these were the various streams that flow
into my deep deep sea of woe
the shrieking blast, the pelting rain
may strike the shattered oak in vain

(Branwell Bronte)

Early in 2012, having lived in the Calder Valley for a matter of days, I am walking - or, rather, being blown by hammering winds - over the lower edges of Norland, along a precipice of sandy stone crumbling beneath my feet like muddy meringue. Earlier, I watched a green woodpecker zigzag along a trickling stream as I trudged up from Sowerby Bridge.  Now, a frosted plateaux of bare roots, iced-up puddles, and hunched, lethargic sheep are all that punctuate the misty moorland stretched before my eyes through a stinging hiss of sleety rain.  Pulling my hood harder over my head, I gaze across the hill to the fringes of Sowerby Bridge, which this Sunday morning looks pencil-sketched by Lowri: dark old factories and chimney stacks, roofs glistening in drizzle, the road slit right through it like a serpentine vein.  A few cars and lorries judder by, but cannot be heard above the whistling din of winds, bashing against hedges and slapping into the pens and fences of farms, hassling the horses huddled in the stables along the deserted tracks of Scar Head, Clough Head, the bumpy roads wrapped around these grassless hills like tinsel clinging to the body of a tired Christmas tree, in the cold, dim days of early January. 






Down the valley, you can see the unloading yards of factories and mechanical plants, the terraced streets climbing to Sowerby, Warley, the outskirts of Halifax.  You can make out the winding old canal, moored boats bobbing beneath a fluffy gauze of frost; the hunched shelters of the train station, and further out, the deserted Tesco car park, bordered by a railway track fenced off by six-foot wire.  When it was first built in the 1840's, the town's train station stood where the car park is today, and it is partly to that station that my thoughts are turned on this January morning. Or, more particularly, to one of its ill-fated former employees, who, I am fairly certain, would have known the ground I'm walking on, and very likely would himself have navigated these same windy paths and stiles, trod these tracks and fields, overlooking this same valley with its towns and bridges, its chimneys, factories and steep, wet streets, when he lived here - more than one hundred and fifty years ago.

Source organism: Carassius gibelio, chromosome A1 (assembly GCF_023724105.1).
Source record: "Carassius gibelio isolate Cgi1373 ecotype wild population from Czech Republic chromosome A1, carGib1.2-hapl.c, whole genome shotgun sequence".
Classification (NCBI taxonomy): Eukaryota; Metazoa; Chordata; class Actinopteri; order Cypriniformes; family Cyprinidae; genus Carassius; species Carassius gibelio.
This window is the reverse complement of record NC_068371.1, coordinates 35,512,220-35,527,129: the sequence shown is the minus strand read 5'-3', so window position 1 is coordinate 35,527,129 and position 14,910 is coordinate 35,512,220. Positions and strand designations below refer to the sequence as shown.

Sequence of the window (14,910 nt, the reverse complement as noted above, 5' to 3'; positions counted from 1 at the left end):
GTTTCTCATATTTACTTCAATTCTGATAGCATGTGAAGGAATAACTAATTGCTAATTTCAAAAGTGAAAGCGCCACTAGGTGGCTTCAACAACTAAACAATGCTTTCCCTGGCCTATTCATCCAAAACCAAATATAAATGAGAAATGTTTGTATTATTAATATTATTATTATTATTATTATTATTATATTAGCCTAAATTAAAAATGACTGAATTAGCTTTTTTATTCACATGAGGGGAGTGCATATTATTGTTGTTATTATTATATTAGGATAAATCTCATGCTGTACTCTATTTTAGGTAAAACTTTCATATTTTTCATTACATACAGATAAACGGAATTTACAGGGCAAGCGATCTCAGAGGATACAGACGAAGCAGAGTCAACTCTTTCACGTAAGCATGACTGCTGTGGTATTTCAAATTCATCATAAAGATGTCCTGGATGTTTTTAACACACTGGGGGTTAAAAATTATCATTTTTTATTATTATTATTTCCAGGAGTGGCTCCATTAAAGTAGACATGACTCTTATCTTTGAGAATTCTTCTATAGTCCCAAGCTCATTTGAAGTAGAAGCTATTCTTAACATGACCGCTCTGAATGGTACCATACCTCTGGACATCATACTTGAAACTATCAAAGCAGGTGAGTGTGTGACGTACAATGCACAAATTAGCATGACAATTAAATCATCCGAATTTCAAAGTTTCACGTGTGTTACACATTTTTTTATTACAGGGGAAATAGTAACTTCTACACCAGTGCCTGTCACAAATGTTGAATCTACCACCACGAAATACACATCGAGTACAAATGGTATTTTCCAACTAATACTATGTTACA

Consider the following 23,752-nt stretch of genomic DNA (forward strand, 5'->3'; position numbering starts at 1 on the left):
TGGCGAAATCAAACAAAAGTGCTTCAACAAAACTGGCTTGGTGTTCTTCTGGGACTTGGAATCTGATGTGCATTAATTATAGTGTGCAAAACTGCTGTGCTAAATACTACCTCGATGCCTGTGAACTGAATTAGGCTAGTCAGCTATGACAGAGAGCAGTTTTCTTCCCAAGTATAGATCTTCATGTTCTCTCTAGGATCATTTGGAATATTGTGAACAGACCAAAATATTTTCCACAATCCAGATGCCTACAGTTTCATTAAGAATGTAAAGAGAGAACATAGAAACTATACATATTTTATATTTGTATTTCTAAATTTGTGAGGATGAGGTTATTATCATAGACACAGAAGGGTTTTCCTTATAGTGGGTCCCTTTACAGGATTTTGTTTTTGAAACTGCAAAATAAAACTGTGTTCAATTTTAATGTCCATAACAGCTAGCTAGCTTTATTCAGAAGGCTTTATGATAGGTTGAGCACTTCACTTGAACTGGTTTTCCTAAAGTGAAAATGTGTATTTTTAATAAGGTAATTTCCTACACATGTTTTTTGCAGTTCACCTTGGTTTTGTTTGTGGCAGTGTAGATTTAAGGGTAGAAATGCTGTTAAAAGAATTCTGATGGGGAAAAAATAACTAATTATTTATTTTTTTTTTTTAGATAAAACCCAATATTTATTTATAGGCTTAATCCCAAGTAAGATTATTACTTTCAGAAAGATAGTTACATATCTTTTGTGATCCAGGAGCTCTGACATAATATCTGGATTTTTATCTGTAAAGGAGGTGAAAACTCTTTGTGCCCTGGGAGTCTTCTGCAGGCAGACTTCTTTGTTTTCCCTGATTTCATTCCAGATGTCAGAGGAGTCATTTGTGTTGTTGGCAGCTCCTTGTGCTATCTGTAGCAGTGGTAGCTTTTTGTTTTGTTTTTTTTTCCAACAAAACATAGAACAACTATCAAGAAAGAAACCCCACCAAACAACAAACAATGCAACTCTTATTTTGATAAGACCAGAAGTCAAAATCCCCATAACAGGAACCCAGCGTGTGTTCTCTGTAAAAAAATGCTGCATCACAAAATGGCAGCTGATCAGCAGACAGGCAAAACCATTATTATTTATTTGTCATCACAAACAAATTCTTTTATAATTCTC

Back down there in the town's market, I had stumbled, days ago, on Juliet Barker's The Brontes  - the acclaimed history of the family and their writings - and back in the warmth of my flat had turned instictively to the index to find word of my newly adopted home town. I was to learn that the family's controversial "black sheep" - the beleagured brother, Branwell - lived here in Sowerby Bridge, while working at the station, in the early 1840's.  Opinion of Branwell has long been negative, his legacy largely reduced to the grim pickings of assorted anecdotes, and tales of drunkenness and gambling.  But Juliet Barker's book also details Branwell's forays into poetry and painting, friendships with local artists and writers, and the walks he loved to go on, up and down the wet, wobbly hills of this wonderfully mishapen, craggy valley.  In fact, this jagged landscape seems perfectly suited to the image of a man wracked, as Branwell was, by rigours and drama, by the slings and arrows of self doubt, and by a romantic, at times over-reaching, desire for heroism.  Yes, I am sure, as I traipse through spongey moorland soils and the remnants of reeds, past frozen becks and looming, skeletal trees, that - as they say of the departed - "he would have loved it here." 






Picking up the trail back towards the town, a pathway faintly marked out on the rocky terrain, I begin to wonder about the twists and turns of Branwell's life, and imagine various scenarios that may have brought him here to this then industrial town on the edges of West Yorkshire.  What happened to Branwell at the station, how did his life and aspirations compare with those of his famous, brilliant sisters?  Why have we not seen or heard of his exploits here in more books, or via the magic of the screen? In the film of Branwell's life now playing out in my mind, he is pictured at the station gates, harangued by his superiors and cursing at the ground; now, seeking the crags and vales, wandering across the tops on a frozen morning such as this. In one scene, he is thrown in among a rugged jumble of drunken men, propping up the bar of some tiny moorland inn, or one of the smoky pubs which cater for the town's labouring classes, puffing on tobacco and slurringly singing with the best of them - Branwell as one of the lads, as dissolute decadent, as drunk.  In another, he is pitching up an easel, gazing onto the town and beyond it, to the heathered hills and gorse-brooched clefts which spread from here to Haworth like the jewelled candelabra of a pheasant's plume.  Or he is watching from the platform as a smoke-wraithed steam train chuffers away down the silvery tracks, pushing into the darkened distance of a winter horizon.  Why has no-one ever made this film I wonder?  And could it, I ask myself, as the trundling traffic of an approaching Sunday afternoon comes lumbering into view, and I desend the bumpy slopes which straggle down into the town's grey edges, a concrete maze of warehouse yards and back-streets, could it be something to which I, new to the town as Branwell was, might turn my sights?